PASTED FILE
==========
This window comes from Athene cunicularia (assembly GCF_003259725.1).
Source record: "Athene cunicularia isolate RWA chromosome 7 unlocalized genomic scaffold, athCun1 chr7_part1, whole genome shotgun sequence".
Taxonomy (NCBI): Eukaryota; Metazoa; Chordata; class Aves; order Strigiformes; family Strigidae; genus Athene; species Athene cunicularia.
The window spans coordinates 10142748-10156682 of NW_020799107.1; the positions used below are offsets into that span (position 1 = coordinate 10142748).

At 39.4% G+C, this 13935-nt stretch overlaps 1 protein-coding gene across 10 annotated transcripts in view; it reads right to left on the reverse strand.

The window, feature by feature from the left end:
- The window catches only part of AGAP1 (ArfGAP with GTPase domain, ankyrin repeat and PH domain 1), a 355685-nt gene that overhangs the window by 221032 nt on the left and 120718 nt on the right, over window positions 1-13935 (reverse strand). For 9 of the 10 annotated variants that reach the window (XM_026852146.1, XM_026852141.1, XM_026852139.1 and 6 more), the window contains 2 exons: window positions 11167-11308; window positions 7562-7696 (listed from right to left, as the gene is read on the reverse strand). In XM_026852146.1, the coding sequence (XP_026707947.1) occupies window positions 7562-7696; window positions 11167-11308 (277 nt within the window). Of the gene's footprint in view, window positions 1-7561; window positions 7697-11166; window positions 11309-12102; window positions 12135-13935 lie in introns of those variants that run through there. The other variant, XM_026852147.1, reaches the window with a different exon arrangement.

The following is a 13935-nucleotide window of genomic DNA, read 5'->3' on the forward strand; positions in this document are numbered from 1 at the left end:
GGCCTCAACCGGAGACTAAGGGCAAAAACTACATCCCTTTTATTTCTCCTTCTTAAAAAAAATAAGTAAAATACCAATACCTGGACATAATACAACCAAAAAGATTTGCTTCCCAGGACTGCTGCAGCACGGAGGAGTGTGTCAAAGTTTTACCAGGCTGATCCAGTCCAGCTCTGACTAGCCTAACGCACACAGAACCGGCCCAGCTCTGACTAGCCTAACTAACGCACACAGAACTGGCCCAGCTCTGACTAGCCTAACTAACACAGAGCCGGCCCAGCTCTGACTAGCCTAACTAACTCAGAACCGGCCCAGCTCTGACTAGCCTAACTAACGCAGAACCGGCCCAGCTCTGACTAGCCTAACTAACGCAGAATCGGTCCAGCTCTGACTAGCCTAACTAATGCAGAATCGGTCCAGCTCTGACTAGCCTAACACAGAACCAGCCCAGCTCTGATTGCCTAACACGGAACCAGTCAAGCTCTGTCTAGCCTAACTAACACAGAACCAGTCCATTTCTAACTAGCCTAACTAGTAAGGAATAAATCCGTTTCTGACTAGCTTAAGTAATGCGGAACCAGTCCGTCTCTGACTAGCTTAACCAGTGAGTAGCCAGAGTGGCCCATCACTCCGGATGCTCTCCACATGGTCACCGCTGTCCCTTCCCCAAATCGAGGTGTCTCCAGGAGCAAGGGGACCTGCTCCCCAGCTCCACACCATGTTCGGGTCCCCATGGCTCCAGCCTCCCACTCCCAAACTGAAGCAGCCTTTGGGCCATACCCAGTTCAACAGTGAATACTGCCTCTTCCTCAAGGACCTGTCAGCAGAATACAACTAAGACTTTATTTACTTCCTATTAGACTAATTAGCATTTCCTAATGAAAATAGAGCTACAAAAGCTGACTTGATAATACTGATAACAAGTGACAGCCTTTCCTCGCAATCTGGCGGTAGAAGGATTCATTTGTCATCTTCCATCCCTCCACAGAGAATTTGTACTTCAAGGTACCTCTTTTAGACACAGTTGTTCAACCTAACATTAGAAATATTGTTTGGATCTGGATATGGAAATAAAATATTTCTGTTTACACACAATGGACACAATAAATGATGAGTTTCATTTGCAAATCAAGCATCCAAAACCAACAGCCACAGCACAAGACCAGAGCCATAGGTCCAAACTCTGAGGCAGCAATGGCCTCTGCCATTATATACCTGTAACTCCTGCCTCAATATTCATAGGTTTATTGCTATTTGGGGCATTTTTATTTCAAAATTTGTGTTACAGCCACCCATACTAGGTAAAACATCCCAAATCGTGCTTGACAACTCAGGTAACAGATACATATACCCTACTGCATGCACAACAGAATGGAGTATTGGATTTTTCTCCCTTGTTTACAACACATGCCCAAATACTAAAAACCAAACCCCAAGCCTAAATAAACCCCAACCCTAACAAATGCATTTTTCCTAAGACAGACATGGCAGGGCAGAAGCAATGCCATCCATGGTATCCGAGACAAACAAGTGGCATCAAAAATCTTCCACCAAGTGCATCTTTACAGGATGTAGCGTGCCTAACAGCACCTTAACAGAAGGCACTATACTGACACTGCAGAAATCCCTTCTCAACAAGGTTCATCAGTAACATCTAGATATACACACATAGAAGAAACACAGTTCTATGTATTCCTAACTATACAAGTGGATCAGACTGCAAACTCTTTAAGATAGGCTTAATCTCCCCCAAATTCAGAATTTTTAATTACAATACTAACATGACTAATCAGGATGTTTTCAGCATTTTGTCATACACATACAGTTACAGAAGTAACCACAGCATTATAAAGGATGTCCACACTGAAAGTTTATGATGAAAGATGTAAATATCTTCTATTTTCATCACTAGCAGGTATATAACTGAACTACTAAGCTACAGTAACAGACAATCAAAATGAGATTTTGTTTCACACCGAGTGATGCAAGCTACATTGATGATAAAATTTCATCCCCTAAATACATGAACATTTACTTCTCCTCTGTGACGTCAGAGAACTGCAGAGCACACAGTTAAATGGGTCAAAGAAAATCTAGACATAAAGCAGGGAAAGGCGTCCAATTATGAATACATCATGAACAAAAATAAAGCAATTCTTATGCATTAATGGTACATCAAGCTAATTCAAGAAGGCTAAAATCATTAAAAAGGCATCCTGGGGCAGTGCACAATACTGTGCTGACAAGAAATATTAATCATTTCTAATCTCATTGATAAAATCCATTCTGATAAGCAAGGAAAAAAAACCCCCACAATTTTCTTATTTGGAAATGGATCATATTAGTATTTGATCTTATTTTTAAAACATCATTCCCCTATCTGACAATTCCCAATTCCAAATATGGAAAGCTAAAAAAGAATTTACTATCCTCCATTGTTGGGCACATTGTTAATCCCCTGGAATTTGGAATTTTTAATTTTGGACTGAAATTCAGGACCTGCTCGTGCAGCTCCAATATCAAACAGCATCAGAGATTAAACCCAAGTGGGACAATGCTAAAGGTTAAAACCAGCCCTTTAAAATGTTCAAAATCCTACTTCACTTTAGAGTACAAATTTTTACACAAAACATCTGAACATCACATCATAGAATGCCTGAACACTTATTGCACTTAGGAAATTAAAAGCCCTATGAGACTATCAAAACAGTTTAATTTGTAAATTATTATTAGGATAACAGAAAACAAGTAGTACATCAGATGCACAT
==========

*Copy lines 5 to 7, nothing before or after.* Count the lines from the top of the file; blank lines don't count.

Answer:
At 39.4% G+C, this 13935-nt stretch overlaps 1 protein-coding gene across 10 annotated transcripts in view; it reads right to left on the reverse strand.

The window, feature by feature from the left end:
- The window catches only part of AGAP1 (ArfGAP with GTPase domain, ankyrin repeat and PH domain 1), a 355685-nt gene that overhangs the window by 221032 nt on the left and 120718 nt on the right, over window positions 1-13935 (reverse strand). For 9 of the 10 annotated variants that reach the window (XM_026852146.1, XM_026852141.1, XM_026852139.1 and 6 more), the window contains 2 exons: window positions 11167-11308; window positions 7562-7696 (listed from right to left, as the gene is read on the reverse strand). In XM_026852146.1, the coding sequence (XP_026707947.1) occupies window positions 7562-7696; window positions 11167-11308 (277 nt within the window). Of the gene's footprint in view, window positions 1-7561; window positions 7697-11166; window positions 11309-12102; window positions 12135-13935 lie in introns of those variants that run through there. The other variant, XM_026852147.1, reaches the window with a different exon arrangement.